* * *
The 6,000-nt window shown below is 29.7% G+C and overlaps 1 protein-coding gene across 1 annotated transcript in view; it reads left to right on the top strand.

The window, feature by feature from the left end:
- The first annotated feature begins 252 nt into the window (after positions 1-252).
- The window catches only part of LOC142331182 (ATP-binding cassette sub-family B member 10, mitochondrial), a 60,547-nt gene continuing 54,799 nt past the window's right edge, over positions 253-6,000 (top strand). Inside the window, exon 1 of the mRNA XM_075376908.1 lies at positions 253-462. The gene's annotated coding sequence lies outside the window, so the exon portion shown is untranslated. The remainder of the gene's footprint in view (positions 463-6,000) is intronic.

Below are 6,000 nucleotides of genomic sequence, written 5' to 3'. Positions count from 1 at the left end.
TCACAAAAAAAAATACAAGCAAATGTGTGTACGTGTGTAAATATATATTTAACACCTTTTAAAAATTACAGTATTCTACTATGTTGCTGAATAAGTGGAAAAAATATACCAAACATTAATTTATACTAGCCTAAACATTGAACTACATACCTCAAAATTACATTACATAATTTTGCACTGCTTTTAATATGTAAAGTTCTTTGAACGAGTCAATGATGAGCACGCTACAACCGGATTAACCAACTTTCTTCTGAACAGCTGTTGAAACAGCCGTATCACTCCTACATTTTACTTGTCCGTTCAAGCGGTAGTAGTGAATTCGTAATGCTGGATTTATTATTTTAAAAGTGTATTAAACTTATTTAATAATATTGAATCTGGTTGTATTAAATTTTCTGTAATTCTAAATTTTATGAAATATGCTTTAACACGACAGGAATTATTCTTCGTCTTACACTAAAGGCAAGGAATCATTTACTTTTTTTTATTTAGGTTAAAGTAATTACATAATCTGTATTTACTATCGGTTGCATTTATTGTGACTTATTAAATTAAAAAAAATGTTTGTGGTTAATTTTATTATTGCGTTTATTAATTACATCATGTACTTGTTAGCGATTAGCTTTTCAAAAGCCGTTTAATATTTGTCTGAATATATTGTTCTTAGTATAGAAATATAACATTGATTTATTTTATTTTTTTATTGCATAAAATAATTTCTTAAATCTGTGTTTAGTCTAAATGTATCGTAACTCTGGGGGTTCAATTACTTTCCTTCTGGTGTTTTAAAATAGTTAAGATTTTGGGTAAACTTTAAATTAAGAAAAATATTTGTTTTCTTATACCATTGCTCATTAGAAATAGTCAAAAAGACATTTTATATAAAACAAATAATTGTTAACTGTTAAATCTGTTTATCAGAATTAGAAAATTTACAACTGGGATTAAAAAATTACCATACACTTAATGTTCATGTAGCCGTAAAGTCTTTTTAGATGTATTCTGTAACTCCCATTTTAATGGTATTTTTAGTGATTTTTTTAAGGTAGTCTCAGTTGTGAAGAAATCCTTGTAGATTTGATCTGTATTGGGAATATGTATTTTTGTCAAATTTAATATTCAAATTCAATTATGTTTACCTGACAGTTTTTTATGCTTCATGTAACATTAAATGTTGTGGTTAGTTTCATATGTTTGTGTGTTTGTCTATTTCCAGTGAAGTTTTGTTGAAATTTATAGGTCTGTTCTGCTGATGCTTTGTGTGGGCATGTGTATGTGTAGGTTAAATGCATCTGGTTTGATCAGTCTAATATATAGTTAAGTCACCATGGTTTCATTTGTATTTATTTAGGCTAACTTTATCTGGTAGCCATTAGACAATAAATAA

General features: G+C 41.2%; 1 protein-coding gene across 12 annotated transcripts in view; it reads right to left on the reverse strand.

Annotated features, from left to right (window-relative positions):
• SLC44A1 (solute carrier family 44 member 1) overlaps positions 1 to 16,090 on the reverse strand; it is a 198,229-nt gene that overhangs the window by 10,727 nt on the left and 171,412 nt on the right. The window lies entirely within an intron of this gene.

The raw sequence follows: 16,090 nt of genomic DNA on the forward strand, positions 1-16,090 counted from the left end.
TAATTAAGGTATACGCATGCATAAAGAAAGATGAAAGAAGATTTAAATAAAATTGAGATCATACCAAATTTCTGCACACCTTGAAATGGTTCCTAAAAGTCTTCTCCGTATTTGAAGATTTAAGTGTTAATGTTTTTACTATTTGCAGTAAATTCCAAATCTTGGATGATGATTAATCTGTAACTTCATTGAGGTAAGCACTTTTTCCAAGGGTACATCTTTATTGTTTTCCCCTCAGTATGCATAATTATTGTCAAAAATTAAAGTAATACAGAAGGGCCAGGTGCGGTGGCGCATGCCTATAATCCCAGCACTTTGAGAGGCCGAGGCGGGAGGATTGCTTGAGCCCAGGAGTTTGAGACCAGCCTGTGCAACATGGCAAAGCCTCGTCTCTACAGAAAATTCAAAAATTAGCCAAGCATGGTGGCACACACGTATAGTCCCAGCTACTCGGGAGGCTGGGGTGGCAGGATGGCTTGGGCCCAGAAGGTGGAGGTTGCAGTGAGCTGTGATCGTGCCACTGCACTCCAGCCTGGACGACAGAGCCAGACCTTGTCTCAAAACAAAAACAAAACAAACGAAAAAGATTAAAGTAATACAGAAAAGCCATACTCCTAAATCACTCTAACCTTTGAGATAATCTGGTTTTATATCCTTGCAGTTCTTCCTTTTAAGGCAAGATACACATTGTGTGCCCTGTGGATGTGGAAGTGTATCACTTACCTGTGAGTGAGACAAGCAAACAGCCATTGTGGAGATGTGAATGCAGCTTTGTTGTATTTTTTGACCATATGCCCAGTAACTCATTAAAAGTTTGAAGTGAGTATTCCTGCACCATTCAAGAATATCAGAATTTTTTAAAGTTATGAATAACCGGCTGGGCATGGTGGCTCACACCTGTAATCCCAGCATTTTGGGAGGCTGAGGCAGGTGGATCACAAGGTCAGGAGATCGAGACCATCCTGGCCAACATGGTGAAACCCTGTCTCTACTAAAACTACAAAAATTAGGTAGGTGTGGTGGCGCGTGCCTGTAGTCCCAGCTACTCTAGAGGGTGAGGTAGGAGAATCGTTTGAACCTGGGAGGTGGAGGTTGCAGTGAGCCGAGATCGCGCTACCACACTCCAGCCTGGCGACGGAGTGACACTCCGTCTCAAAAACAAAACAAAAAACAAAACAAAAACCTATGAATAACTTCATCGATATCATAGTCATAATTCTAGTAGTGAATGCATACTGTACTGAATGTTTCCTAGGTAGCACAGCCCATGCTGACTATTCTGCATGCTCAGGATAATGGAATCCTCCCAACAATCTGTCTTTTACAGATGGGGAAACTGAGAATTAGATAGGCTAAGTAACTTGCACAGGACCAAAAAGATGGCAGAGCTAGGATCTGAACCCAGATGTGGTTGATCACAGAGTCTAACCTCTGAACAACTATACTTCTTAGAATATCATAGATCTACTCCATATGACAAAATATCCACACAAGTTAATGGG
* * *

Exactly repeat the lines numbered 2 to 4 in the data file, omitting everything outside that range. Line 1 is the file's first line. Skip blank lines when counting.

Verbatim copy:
The window, feature by feature from the left end:
- The first annotated feature begins 252 nt into the window (after positions 1-252).
- The window catches only part of LOC142331182 (ATP-binding cassette sub-family B member 10, mitochondrial), a 60,547-nt gene continuing 54,799 nt past the window's right edge, over positions 253-6,000 (top strand). Inside the window, exon 1 of the mRNA XM_075376908.1 lies at positions 253-462. The gene's annotated coding sequence lies outside the window, so the exon portion shown is untranslated. The remainder of the gene's footprint in view (positions 463-6,000) is intronic.